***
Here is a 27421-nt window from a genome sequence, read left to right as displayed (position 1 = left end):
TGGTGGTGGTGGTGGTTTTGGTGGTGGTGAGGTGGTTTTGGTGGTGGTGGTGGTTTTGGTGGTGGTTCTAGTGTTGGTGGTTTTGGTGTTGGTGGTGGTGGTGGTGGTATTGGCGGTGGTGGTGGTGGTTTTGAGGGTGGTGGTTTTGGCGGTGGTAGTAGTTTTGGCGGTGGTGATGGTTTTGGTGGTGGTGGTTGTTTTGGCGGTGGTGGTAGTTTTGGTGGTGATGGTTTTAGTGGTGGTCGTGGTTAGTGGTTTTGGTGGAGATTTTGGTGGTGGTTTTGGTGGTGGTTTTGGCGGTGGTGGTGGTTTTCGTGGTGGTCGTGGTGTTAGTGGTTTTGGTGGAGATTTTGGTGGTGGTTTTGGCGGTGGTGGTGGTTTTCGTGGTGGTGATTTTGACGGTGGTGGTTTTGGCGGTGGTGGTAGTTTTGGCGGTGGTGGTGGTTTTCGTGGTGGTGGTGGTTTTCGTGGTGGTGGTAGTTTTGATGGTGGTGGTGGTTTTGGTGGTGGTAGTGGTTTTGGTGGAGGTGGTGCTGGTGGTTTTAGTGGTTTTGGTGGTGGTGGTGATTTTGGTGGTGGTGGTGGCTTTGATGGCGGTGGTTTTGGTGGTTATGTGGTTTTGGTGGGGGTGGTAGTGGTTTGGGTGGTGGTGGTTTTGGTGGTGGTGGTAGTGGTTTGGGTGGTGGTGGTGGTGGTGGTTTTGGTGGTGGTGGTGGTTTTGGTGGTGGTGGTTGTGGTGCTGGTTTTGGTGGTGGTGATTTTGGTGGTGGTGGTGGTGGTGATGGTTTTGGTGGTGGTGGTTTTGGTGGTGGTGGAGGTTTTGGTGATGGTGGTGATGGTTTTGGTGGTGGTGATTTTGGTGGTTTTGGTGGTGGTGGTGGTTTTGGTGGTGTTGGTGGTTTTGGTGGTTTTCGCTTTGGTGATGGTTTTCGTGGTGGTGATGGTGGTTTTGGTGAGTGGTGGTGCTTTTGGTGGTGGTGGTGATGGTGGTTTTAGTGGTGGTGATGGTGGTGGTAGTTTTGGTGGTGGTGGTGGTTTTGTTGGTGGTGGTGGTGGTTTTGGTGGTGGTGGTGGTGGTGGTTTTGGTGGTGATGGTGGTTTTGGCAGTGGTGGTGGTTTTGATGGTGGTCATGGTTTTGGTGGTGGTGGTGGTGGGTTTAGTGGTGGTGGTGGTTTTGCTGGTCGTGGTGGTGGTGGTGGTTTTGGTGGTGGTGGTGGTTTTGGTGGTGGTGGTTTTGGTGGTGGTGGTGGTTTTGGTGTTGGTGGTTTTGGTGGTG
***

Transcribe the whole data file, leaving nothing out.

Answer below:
Here is a 27421-nt window from a genome sequence, read left to right as displayed (position 1 = left end):
TGGTGGTGGTGGTGGTTTTGGTGGTGGTGAGGTGGTTTTGGTGGTGGTGGTGGTTTTGGTGGTGGTTCTAGTGTTGGTGGTTTTGGTGTTGGTGGTGGTGGTGGTGGTATTGGCGGTGGTGGTGGTGGTTTTGAGGGTGGTGGTTTTGGCGGTGGTAGTAGTTTTGGCGGTGGTGATGGTTTTGGTGGTGGTGGTTGTTTTGGCGGTGGTGGTAGTTTTGGTGGTGATGGTTTTAGTGGTGGTCGTGGTTAGTGGTTTTGGTGGAGATTTTGGTGGTGGTTTTGGTGGTGGTTTTGGCGGTGGTGGTGGTTTTCGTGGTGGTCGTGGTGTTAGTGGTTTTGGTGGAGATTTTGGTGGTGGTTTTGGCGGTGGTGGTGGTTTTCGTGGTGGTGATTTTGACGGTGGTGGTTTTGGCGGTGGTGGTAGTTTTGGCGGTGGTGGTGGTTTTCGTGGTGGTGGTGGTTTTCGTGGTGGTGGTAGTTTTGATGGTGGTGGTGGTTTTGGTGGTGGTAGTGGTTTTGGTGGAGGTGGTGCTGGTGGTTTTAGTGGTTTTGGTGGTGGTGGTGATTTTGGTGGTGGTGGTGGCTTTGATGGCGGTGGTTTTGGTGGTTATGTGGTTTTGGTGGGGGTGGTAGTGGTTTGGGTGGTGGTGGTTTTGGTGGTGGTGGTAGTGGTTTGGGTGGTGGTGGTGGTGGTGGTTTTGGTGGTGGTGGTGGTTTTGGTGGTGGTGGTTGTGGTGCTGGTTTTGGTGGTGGTGATTTTGGTGGTGGTGGTGGTGGTGATGGTTTTGGTGGTGGTGGTTTTGGTGGTGGTGGAGGTTTTGGTGATGGTGGTGATGGTTTTGGTGGTGGTGATTTTGGTGGTTTTGGTGGTGGTGGTGGTTTTGGTGGTGTTGGTGGTTTTGGTGGTTTTCGCTTTGGTGATGGTTTTCGTGGTGGTGATGGTGGTTTTGGTGAGTGGTGGTGCTTTTGGTGGTGGTGGTGATGGTGGTTTTAGTGGTGGTGATGGTGGTGGTAGTTTTGGTGGTGGTGGTGGTTTTGTTGGTGGTGGTGGTGGTTTTGGTGGTGGTGGTGGTGGTGGTTTTGGTGGTGATGGTGGTTTTGGCAGTGGTGGTGGTTTTGATGGTGGTCATGGTTTTGGTGGTGGTGGTGGTGGGTTTAGTGGTGGTGGTGGTTTTGCTGGTCGTGGTGGTGGTGGTGGTTTTGGTGGTGGTGGTGGTTTTGGTGGTGGTGGTTTTGGTGGTGGTGGTGGTTTTGGTGTTGGTGGTTTTGGTGGTG